6. During the course of the proceedings before the CAS, the IAAF explained that, following an amendment to the DSD Regulations, the DSD covered by the Regulations are limited to “46 XY DSD” – i.e. conditions where the affected individual has XY chromosomes. Accordingly, no individuals with XX chromosomes are subjected to any restrictions or eligibility conditions under the DSD Regulations.

    7. Athletes with 46 XY DSD have testosterone levels well into the male range. The DSD Regulations require athletes with 46 XY DSD who have a natural testosterone level of above 5 nmol/L, and who experience a “material androgenizing effect” from that enhanced testosterone level, to reduce their natural testosterone level to within the normal female range (i.e. to a level below 5 nmol/L) and to maintain that reduced level for a continuous period of at least six months in order to be eligible to compete in a Restricted Event at an International Competition. There is no requirement for, or suggestion of, any surgical intervention to achieve this level.

    12. ...Put simply, on one hand is the right of every athlete to compete in sport, to have their legal sex and gender identity respected, and to be free from any form of discrimination. On the other hand, is the right of female athletes, who are relevantly biologically disadvantaged vis- à-vis male athletes, to be able to compete against other female athletes and to achieve the benefits of athletic success.

    17. The Panel begins its consideration of this question by observing that once it is recognises that it is legitimate to have separate categories of male and female competition, it inevitably follows that it is necessary to devise an objective, fair and effective means of determining which individuals may, and which may not, participate in those categories.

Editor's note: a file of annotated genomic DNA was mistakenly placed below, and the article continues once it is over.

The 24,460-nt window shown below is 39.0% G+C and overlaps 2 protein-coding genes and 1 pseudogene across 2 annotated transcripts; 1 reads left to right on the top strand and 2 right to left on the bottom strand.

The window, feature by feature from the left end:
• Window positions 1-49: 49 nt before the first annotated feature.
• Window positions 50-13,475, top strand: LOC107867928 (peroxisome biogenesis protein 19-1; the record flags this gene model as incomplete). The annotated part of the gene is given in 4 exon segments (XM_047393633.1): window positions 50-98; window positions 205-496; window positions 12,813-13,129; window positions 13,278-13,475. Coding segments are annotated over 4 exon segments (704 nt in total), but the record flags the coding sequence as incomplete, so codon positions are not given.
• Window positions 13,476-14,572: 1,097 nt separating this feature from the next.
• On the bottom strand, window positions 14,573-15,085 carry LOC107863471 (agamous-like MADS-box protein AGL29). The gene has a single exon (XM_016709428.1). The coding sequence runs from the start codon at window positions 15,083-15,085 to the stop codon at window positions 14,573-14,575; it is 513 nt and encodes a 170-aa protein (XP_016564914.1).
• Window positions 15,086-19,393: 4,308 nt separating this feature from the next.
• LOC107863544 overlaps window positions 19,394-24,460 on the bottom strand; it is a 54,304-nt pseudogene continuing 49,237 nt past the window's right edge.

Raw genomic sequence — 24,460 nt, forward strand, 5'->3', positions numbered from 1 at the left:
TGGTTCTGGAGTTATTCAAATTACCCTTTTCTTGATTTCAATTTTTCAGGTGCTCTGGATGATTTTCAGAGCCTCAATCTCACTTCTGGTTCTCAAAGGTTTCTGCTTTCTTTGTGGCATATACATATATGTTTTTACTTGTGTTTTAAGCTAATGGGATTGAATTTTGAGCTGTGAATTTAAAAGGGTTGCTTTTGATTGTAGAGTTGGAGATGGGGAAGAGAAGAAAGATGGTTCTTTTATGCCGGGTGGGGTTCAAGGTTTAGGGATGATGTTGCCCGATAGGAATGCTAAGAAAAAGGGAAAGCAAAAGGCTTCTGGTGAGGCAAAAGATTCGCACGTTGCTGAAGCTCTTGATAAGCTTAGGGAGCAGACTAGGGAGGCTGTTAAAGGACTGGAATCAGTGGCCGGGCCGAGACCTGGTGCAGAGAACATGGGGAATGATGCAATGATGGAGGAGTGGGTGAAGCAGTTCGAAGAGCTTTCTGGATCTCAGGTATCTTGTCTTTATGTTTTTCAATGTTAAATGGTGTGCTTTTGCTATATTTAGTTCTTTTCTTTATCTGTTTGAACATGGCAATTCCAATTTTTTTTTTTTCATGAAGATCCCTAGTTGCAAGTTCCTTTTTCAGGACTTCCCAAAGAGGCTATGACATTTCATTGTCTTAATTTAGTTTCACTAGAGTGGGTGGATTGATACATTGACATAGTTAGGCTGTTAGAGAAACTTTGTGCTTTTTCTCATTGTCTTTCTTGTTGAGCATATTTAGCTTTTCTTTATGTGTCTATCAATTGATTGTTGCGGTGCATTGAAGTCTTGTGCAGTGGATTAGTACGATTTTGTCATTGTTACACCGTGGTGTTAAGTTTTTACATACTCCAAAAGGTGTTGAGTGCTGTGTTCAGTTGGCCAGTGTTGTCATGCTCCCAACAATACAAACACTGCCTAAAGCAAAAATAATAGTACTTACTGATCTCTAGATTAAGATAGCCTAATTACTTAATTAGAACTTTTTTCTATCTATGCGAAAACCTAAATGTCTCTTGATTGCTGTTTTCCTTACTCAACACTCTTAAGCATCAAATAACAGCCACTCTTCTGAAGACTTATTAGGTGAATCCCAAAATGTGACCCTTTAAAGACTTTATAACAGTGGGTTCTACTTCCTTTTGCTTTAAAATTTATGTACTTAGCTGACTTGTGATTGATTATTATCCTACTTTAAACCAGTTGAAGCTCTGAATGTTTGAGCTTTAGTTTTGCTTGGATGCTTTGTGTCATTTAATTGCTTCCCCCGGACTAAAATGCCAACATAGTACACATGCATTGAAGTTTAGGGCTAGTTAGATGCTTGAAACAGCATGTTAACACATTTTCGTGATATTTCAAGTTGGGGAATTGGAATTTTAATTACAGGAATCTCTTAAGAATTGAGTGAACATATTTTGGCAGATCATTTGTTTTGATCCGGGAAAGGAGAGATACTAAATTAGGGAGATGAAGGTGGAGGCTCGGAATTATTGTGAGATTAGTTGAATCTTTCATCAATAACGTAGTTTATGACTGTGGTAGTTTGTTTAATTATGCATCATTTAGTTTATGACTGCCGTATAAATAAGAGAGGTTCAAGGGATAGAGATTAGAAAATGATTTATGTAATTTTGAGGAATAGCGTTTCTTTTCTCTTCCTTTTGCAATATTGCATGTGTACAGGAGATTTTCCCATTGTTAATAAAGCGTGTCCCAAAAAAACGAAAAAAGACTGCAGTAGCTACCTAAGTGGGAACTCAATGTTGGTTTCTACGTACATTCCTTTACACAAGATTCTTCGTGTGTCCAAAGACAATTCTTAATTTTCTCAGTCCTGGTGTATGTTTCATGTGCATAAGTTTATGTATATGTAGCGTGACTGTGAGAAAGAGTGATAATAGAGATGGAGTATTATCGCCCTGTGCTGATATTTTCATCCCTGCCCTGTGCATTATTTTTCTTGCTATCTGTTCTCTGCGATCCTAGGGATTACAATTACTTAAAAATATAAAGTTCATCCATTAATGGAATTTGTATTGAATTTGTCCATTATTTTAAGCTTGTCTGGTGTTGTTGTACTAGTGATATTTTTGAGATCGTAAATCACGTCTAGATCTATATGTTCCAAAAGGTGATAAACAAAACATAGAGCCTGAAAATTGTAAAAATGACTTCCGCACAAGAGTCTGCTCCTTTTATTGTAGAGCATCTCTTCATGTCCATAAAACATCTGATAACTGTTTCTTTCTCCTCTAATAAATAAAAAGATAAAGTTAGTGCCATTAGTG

18. The Panel accepts the IAAF’s submission that reference to a person’s legal sex alone may not always constitute a fair and effective means of making that determination. This is because the reason for the separation between male and female categories in competitive athletics is ultimately founded on biology rather than legal status. The purpose of having separate categories is to protect a class of individuals who lack certain insuperable performance advantages from having to compete against individuals who possess those insuperable advantages. In this regard, the fact that a person is recognised in law as a woman and identifies as a woman does not necessarily mean that they lack those insuperable performance advantages associated with certain biological traits that predominate in individuals who are generally (but not always) recognised in law as males and self-identify as males. It is human biology, not legal status or gender identity, that ultimately determines which individuals possess the physical traits which give rise to that insuperable advantage and which do not.